By force-feeding engines air and fuel, turbos are able to boost the power of a small engine far beyond its unboosted potential. The major benefit is that engines can remain small, and a small engine will not only be lighter than a large one (enabling it to fit into smaller body style), but more efficient with less frictional and pumping losses. A smaller engine not only produces less heat, but it also gets up to optimal operating temperature quickly.
Modern direct injection turbo diesel (and petrol) engines produce more power at lower rpms than a naturally aspirated one, and have a very flat torque curve from about 1 500 to 4 500rpm, delivering predictable power – especially in the mid-rpm range. Unfortunately, as engines get smaller and smaller, larger turbos are needed to produce the same power. These take a while to spool up, resulting in ‘turbo lag’. Turbo lag is the annoying phenomenon of putting your foot on the throttle and being forced to wait for a response from an engine, which makes little power before the turbo is producing adequate boost. Engineers are getting around this with multiple turbos, typically a small turbo with less inertia that kicks in early and provides boost before a larger turbo spools up higher in the rev range.
The major upside of a turbo for overlanding though is masses of torque. With much more torque than atmospheric engines of over double the size, turbo motors make perfect companions for those who tow or carry a big load, as 4×4 drivers and overland adventurers almost always do.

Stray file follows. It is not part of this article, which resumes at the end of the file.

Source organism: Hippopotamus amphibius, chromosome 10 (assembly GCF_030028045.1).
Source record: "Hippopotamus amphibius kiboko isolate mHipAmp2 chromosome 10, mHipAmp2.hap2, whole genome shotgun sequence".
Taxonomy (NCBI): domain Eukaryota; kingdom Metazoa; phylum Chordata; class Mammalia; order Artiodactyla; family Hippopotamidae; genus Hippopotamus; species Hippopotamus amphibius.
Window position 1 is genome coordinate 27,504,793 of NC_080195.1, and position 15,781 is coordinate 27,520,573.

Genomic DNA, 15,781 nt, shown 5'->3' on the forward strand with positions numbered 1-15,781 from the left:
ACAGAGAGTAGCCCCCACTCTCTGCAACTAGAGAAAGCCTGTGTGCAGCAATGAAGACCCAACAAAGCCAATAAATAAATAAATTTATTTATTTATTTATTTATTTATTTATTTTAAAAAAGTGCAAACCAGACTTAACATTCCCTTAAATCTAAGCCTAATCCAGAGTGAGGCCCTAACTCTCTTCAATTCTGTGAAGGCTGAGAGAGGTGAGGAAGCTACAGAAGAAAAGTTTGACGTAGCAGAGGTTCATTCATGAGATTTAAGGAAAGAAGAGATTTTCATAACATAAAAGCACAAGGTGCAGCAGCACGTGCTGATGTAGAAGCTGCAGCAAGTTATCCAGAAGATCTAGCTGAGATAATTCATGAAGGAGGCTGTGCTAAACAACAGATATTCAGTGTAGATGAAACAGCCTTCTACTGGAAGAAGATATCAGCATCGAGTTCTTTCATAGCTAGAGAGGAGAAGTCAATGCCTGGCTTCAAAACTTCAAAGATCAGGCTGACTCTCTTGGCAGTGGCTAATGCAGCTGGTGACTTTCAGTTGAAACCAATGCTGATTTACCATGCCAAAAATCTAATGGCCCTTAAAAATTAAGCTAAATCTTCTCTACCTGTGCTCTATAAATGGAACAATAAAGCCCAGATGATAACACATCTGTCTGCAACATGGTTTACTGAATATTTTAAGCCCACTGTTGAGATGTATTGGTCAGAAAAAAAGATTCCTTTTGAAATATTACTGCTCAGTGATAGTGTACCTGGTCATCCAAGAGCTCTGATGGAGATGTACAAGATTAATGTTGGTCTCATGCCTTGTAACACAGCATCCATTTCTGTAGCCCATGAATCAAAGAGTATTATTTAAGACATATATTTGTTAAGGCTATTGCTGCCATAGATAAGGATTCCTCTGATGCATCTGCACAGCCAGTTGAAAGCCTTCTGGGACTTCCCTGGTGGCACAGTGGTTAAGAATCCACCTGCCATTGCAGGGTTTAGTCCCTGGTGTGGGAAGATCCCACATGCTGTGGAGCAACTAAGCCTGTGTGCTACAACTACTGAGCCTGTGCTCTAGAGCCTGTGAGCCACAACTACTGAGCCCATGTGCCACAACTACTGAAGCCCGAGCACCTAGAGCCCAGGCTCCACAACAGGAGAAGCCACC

Downsides of downsizing
Though the benefits clearly outweigh the drawbacks, turbo engines do have their shortfalls. Firstly, because boosted engines are generally smaller than their naturally aspirated counterparts, they make very little power before the turbo/s come on song. Once they are producing full boost, you’ll also notice an increase in fuel consumption. Keeping the revs low is the key to getting the best consumption possible out of your turbocharged engine.
Turbos spin north of 170 000rpm, glowing red hot at peak boost – an incredible rotational speed that requires perfect lubrication. Both the heat and high rpms of the turbo take their toll on your oil and the oil feed pathways in your engine, making it even more vital to change your oil according to the manufacturer’s recommendations, or sooner if you regularly drive your vehicle hard.
Manufacturers build in electric fans to keep temperatures under control and ensure the oil keeps moving, but it still helps to adopt a few techniques to preserve a turbo engine, including a cooling-down period after hard use.
What is a turbo?
A turbo is what you get when you connect two fans on the same shaft. One fan is driven by the exhaust gasses being expelled by the engine, while the other fan compresses gasses going into the engine, force-feeding the engine more air. The energy that would otherwise have been wasted out of the exhaust can, therefore, be recycled to boost power. The more exhaust flow there is, the more boost a turbo can produce and the more power the engine will make, which is why turbocharged engines make very little power at low rpm where there is insufficient exhaust flow.